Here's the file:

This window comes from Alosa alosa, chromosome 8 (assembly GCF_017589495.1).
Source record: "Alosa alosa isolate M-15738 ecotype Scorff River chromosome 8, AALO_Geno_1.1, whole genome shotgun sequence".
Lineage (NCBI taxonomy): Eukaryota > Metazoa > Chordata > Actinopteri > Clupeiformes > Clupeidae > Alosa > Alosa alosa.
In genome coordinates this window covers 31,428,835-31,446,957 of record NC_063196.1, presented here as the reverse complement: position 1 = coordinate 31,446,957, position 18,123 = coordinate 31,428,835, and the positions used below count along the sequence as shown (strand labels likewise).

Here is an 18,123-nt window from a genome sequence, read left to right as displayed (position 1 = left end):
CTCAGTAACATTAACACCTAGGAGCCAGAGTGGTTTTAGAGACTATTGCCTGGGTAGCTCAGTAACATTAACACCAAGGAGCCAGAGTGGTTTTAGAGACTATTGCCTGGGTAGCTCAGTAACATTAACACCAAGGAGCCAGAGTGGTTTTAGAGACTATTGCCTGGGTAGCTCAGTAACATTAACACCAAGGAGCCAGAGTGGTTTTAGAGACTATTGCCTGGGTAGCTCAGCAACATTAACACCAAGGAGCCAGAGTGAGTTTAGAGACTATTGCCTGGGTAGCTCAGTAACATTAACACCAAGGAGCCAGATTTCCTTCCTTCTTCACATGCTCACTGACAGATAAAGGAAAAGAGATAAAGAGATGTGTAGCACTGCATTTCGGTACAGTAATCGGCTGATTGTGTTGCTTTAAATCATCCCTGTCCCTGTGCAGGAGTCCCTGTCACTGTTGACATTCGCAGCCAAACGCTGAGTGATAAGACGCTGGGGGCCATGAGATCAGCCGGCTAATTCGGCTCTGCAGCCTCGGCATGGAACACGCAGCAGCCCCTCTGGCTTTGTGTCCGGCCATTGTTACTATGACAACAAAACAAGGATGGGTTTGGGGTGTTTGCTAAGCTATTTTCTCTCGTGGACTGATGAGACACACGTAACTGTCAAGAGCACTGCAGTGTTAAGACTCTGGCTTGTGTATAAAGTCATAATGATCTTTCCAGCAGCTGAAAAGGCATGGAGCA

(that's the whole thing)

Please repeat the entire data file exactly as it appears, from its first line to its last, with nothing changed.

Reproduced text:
This window comes from Alosa alosa, chromosome 8 (assembly GCF_017589495.1).
Source record: "Alosa alosa isolate M-15738 ecotype Scorff River chromosome 8, AALO_Geno_1.1, whole genome shotgun sequence".
Lineage (NCBI taxonomy): Eukaryota > Metazoa > Chordata > Actinopteri > Clupeiformes > Clupeidae > Alosa > Alosa alosa.
In genome coordinates this window covers 31,428,835-31,446,957 of record NC_063196.1, presented here as the reverse complement: position 1 = coordinate 31,446,957, position 18,123 = coordinate 31,428,835, and the positions used below count along the sequence as shown (strand labels likewise).

Here is an 18,123-nt window from a genome sequence, read left to right as displayed (position 1 = left end):
CTCAGTAACATTAACACCTAGGAGCCAGAGTGGTTTTAGAGACTATTGCCTGGGTAGCTCAGTAACATTAACACCAAGGAGCCAGAGTGGTTTTAGAGACTATTGCCTGGGTAGCTCAGTAACATTAACACCAAGGAGCCAGAGTGGTTTTAGAGACTATTGCCTGGGTAGCTCAGTAACATTAACACCAAGGAGCCAGAGTGGTTTTAGAGACTATTGCCTGGGTAGCTCAGCAACATTAACACCAAGGAGCCAGAGTGAGTTTAGAGACTATTGCCTGGGTAGCTCAGTAACATTAACACCAAGGAGCCAGATTTCCTTCCTTCTTCACATGCTCACTGACAGATAAAGGAAAAGAGATAAAGAGATGTGTAGCACTGCATTTCGGTACAGTAATCGGCTGATTGTGTTGCTTTAAATCATCCCTGTCCCTGTGCAGGAGTCCCTGTCACTGTTGACATTCGCAGCCAAACGCTGAGTGATAAGACGCTGGGGGCCATGAGATCAGCCGGCTAATTCGGCTCTGCAGCCTCGGCATGGAACACGCAGCAGCCCCTCTGGCTTTGTGTCCGGCCATTGTTACTATGACAACAAAACAAGGATGGGTTTGGGGTGTTTGCTAAGCTATTTTCTCTCGTGGACTGATGAGACACACGTAACTGTCAAGAGCACTGCAGTGTTAAGACTCTGGCTTGTGTATAAAGTCATAATGATCTTTCCAGCAGCTGAAAAGGCATGGAGCA